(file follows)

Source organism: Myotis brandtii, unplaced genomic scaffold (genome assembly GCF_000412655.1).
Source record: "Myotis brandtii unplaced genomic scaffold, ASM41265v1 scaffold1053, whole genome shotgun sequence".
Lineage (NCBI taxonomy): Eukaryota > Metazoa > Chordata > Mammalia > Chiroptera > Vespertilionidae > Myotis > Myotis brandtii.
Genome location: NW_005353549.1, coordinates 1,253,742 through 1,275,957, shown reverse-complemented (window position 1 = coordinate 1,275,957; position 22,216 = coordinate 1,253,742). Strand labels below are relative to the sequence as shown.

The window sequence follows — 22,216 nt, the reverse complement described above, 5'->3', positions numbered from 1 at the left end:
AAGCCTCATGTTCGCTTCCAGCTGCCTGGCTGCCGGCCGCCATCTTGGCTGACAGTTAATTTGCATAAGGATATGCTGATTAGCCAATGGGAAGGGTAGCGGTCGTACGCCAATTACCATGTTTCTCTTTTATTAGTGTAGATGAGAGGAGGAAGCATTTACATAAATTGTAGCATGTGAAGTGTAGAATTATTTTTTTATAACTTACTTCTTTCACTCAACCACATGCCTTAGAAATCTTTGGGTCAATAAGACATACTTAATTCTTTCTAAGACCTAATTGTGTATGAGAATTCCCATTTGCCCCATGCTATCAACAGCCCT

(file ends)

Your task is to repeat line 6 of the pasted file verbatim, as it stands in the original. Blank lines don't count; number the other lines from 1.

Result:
AAGCCTCATGTTCGCTTCCAGCTGCCTGGCTGCCGGCCGCCATCTTGGCTGACAGTTAATTTGCATAAGGATATGCTGATTAGCCAATGGGAAGGGTAGCGGTCGTACGCCAATTACCATGTTTCTCTTTTATTAGTGTAGATGAGAGGAGGAAGCATTTACATAAATTGTAGCATGTGAAGTGTAGAATTATTTTTTTATAACTTACTTCTTTCACTCAACCACATGCCTTAGAAATCTTTGGGTCAATAAGACATACTTAATTCTTTCTAAGACCTAATTGTGTATGAGAATTCCCATTTGCCCCATGCTATCAACAGCCCT